Thanks for posting this. Caring for my guy, who has been at this for 5 years, tends to usually be all about the moment. Those complications people talk about seem so futuristic. Plus, my Pollyanna side always justifies "that can't happen to MY guy." But seeing it here in print and coming from someone I trust, fuels my fire to care for him even better too! Thanks for the swift kick in the ass!

Your horrible fsh joke reminded me of this one. What is this? ld

The i-less lid (Horrible, horrible Lord of the Rings joke)!

The first dilated eye exam I had after my diabetes diagnosis was somewhat unsettling. After the exam the doc said “good news, no retinopathy”, but he had his hand on my knee. Then he said “but you have Fuchs dystrophy”. I think the next several sentences had a lot of information but all I heard was “blind, blah, blah, blah, genetic, blah, blah, and blah”. It took me a few days to work up the nerve to look up the information. Fuchs Dystrophy, genetic, autosomal dominant with a 50% transmission rate. One of my parents would have to have been a carrier for me to have this. Half of my six siblings may have this. My daughter may have this. Oy. I can not conjure one blind relative past or present. I think he’s wrong. At my next endo appointment my doc exclaims “What the heck is that, I never heard of it, we want a 2nd opinion”. The 2nd opinion was the same as the first. I said to him “six of one, half dozen of another, you go blind or you go blind”. “Oh no, no” says he, your corneas go, we can give you new ones, wreck the retina and you are out of luck” So, we have to keep those retinas healthy.
My corneas that were doing so well for several years are fading faster now. At last year’s appointment he said “maybe next year”. Oh boy, new eyeballs!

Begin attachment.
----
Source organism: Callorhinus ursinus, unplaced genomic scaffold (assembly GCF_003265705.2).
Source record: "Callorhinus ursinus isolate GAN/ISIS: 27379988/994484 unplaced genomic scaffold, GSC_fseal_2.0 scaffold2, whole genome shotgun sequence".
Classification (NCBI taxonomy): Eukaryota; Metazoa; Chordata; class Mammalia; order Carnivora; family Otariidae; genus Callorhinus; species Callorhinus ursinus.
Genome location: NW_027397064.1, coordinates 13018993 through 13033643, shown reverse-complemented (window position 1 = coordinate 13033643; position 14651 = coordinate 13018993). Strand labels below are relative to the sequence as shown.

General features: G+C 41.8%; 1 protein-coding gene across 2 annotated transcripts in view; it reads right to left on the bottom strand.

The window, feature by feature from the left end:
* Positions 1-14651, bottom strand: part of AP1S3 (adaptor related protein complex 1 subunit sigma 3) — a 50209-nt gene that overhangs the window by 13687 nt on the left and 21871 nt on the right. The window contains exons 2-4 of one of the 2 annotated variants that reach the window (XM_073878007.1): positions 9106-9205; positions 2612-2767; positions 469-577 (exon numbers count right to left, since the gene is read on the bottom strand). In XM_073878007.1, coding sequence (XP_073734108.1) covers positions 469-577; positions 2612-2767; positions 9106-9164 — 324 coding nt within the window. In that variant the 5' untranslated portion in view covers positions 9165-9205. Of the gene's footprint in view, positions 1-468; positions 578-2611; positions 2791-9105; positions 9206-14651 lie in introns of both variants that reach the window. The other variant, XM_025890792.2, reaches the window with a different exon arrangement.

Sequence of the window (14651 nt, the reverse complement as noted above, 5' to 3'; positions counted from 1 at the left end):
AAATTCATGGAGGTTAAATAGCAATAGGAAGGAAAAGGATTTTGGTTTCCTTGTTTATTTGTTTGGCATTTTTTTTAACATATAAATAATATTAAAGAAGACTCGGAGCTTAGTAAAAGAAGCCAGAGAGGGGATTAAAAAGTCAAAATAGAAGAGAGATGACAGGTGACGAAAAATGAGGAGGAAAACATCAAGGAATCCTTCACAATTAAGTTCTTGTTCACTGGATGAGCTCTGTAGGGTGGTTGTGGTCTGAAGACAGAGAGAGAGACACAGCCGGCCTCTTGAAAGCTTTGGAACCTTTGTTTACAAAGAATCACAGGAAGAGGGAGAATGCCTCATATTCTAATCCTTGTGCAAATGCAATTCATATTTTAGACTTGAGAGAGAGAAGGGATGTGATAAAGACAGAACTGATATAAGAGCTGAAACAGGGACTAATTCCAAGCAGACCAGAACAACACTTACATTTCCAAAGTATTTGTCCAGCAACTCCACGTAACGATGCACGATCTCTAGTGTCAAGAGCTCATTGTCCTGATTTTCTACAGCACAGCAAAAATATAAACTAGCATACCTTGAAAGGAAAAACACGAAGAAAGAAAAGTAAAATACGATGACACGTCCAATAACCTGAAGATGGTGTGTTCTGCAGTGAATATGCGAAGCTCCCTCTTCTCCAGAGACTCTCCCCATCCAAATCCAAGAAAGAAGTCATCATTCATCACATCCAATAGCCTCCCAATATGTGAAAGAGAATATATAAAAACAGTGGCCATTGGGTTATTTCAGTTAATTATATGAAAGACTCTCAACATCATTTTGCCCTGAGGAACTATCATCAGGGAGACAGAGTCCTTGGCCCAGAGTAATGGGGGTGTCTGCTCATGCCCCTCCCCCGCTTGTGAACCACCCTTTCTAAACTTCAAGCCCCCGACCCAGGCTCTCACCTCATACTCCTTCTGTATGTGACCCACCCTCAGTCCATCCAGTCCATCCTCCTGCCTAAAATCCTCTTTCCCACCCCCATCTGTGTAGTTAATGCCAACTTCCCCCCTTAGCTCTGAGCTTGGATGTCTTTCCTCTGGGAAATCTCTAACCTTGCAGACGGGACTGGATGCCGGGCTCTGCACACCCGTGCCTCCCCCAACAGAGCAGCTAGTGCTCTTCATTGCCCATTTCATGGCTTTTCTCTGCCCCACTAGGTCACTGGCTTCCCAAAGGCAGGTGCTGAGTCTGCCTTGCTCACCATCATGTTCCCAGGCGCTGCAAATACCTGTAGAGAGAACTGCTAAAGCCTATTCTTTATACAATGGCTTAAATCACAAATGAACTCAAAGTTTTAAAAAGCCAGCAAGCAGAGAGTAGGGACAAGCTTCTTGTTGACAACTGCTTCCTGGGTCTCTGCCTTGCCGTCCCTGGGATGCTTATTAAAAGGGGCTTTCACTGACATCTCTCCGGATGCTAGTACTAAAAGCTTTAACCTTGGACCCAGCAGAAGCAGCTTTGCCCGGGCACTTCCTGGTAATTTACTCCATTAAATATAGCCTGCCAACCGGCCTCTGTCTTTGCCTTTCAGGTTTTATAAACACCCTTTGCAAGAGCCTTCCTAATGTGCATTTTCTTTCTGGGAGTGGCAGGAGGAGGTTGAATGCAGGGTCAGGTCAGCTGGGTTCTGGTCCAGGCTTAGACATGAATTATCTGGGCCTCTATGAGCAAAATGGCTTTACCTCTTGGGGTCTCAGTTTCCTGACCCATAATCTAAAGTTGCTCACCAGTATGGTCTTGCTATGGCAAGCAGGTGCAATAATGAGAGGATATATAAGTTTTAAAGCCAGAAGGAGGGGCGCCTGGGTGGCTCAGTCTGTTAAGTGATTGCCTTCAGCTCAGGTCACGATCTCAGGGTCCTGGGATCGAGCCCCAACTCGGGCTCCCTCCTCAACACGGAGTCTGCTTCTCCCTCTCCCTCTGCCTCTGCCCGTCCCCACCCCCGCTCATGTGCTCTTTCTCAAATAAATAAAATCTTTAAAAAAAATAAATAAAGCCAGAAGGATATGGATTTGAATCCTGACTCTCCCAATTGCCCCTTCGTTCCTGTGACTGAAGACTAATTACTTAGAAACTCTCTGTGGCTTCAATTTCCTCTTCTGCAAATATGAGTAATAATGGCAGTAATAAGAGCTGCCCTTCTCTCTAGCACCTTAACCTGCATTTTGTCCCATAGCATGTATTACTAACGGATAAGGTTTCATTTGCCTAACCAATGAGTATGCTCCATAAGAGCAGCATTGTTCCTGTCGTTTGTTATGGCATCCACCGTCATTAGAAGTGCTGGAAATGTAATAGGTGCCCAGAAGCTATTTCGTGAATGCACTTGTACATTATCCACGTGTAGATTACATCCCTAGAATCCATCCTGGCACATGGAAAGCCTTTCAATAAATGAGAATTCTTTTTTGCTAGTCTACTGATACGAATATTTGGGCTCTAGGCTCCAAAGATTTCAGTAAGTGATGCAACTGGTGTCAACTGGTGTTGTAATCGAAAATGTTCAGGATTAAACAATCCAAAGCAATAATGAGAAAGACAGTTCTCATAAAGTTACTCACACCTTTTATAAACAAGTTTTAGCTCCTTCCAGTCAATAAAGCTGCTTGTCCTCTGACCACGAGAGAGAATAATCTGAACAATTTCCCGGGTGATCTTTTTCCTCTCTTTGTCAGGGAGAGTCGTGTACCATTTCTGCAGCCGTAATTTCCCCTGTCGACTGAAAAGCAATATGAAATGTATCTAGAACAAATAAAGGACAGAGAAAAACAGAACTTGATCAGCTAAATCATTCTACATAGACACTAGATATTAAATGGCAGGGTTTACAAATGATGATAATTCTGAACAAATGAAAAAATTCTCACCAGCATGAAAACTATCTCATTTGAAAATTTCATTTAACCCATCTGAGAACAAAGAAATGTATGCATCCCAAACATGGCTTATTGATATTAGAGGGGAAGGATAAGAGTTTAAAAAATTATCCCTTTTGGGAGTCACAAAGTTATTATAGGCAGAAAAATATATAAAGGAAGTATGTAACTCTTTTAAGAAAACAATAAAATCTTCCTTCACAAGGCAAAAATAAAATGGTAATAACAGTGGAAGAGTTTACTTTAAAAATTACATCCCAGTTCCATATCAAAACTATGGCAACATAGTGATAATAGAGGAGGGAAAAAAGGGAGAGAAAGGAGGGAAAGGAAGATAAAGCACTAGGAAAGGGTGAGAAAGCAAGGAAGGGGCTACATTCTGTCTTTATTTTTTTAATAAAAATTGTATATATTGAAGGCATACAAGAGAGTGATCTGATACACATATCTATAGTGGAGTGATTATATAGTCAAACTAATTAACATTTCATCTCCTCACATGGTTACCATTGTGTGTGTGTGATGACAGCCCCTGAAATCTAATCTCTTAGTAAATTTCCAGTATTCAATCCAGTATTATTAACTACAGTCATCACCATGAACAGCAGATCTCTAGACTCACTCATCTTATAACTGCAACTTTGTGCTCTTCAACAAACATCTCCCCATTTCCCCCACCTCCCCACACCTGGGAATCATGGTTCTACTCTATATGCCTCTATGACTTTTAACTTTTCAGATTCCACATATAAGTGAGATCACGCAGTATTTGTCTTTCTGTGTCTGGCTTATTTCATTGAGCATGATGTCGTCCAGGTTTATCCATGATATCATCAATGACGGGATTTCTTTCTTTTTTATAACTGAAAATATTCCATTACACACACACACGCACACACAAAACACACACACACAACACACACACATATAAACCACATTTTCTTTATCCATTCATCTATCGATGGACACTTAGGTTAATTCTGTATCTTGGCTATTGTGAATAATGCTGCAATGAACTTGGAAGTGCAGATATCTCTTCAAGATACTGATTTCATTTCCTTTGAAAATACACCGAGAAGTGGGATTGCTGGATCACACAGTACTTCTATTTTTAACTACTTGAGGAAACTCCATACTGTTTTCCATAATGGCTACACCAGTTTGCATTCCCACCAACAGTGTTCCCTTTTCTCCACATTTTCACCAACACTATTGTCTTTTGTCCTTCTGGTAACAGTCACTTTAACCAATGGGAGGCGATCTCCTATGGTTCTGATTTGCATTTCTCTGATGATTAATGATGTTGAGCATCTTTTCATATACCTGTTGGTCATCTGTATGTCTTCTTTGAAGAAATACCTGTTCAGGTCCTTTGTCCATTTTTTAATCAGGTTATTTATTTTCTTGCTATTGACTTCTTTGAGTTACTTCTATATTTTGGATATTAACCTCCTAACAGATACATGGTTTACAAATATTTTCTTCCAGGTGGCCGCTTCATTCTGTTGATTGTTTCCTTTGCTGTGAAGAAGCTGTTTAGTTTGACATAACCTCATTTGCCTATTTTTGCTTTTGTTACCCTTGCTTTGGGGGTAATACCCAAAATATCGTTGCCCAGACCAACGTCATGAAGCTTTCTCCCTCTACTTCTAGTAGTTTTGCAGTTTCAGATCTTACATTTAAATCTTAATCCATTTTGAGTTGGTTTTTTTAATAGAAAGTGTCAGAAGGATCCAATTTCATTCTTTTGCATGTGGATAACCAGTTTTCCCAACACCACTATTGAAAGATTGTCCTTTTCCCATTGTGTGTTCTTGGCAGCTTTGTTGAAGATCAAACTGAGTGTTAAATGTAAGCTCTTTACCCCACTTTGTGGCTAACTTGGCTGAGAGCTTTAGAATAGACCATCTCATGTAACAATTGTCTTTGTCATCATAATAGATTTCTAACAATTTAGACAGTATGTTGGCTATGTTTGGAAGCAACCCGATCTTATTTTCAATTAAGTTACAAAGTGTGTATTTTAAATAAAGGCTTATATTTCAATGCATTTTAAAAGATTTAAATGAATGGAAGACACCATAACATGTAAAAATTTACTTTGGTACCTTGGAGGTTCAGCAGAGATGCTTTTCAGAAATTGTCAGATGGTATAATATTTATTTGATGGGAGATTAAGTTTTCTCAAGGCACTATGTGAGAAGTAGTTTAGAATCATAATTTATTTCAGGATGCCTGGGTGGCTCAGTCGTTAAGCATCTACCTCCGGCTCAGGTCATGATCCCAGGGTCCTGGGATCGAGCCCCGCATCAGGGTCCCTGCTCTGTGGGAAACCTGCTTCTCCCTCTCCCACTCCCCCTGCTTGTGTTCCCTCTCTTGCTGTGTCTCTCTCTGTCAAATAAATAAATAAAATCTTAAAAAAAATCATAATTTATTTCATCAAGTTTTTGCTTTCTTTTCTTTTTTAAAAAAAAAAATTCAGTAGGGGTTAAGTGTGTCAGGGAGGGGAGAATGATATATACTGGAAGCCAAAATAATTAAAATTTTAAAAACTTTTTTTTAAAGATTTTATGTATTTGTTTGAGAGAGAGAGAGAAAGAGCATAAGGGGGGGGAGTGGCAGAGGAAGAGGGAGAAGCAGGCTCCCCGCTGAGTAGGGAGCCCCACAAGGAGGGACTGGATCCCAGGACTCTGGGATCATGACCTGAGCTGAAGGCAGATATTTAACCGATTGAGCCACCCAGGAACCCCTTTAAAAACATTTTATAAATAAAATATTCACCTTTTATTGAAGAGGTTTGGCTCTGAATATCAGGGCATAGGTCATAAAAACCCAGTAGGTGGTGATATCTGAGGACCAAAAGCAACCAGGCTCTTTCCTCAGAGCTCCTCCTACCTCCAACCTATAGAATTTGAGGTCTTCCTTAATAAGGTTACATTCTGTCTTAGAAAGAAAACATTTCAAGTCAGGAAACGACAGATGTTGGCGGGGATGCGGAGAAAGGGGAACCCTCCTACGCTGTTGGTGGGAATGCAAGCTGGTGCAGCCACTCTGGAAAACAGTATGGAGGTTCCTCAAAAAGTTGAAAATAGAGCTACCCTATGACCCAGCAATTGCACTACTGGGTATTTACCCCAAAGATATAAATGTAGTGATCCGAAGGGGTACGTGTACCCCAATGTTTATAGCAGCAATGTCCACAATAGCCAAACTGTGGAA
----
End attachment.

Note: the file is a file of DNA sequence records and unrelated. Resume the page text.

I happen to have some of the WORST vision (that is, thankfully, correctable to something a drop better than 20/20). AND I have floaters! At least my eye problems aren't blood sugar related! But why does everything about my body have to be special? I hate getting my eyes dilated...

after 26 yrs., great news !
eye ad-m-eye-er you

I'm amazed that you could see the eyeball photos. When I get the photos done I feel like all I can see is that giant circular flash for 30 minutes! I'm usually walking into walls on my way out!

God bless you and thanks so much for what you do...for yourself, and for us!

Yay! My eye doc also compliments my eyes when I see him! It feels so amazing to hear a doc say - you're eyes are in amazing condition for someone who has had diabetes for 29 years!! So great to hear especially when for so many years growing up we were warned about all the bad things that happen with D...
And even now we usually hear from our team that we can be doing better.
I asked my eye doc how often people actually go blind now due to complications from D and he said not many, that he could count on one hand how many patients he's had that are. And it's not because he has a lack of patients either - he is one of the top eye docs Toronto.
Good eye news all around today!
Time rest them now!

Thank you for posting this. I always am nervous before any exam including eye exams, because I am always afraid to hear bad news as to what kind of damage the diabetes has caused. But it's always a great reminder as to why we work so hard!

Hi Kerri,
Glad to hear your eyes are ok. Thanks for the Joke in the morning.
Have a good one.

Hi Kerri,
Here is a suggesion. Ask the eye doctor for an AMSLER GRID. The idea is to focus on the grid with each eye individually and together. Any detected movement or change in shape of the grid lines is a sign that something is up. As we "mature" there are other factors that can come into play. As always have a great day.
Dan

So glad to hear it, Kerri!